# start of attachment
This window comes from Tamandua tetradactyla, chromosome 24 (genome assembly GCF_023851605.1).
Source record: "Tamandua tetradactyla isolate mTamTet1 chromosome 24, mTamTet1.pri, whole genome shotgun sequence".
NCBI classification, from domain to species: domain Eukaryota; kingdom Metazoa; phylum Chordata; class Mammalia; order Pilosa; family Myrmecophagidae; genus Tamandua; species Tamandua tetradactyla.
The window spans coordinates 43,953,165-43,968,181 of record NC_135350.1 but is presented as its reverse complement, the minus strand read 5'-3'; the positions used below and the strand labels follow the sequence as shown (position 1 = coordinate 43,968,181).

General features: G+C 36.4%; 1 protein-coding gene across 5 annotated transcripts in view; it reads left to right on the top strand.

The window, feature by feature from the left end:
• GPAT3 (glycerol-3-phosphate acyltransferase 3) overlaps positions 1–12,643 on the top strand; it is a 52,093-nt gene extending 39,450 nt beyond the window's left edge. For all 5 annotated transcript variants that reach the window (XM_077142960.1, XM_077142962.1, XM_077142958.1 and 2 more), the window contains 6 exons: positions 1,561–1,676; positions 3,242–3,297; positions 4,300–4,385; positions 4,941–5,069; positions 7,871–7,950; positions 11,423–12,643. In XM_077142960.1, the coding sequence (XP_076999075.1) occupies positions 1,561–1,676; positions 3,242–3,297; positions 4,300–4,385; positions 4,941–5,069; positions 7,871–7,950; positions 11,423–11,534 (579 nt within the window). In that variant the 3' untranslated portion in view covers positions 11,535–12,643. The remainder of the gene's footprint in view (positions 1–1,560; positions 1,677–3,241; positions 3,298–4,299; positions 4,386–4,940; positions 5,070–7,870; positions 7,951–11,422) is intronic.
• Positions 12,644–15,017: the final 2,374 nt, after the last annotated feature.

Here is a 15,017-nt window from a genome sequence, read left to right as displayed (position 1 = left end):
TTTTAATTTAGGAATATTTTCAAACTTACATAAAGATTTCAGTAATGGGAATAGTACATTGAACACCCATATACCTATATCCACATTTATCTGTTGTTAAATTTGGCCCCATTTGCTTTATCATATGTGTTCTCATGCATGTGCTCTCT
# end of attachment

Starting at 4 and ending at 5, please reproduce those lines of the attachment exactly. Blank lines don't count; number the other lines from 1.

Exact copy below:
The window spans coordinates 43,953,165-43,968,181 of record NC_135350.1 but is presented as its reverse complement, the minus strand read 5'-3'; the positions used below and the strand labels follow the sequence as shown (position 1 = coordinate 43,968,181).

General features: G+C 36.4%; 1 protein-coding gene across 5 annotated transcripts in view; it reads left to right on the top strand.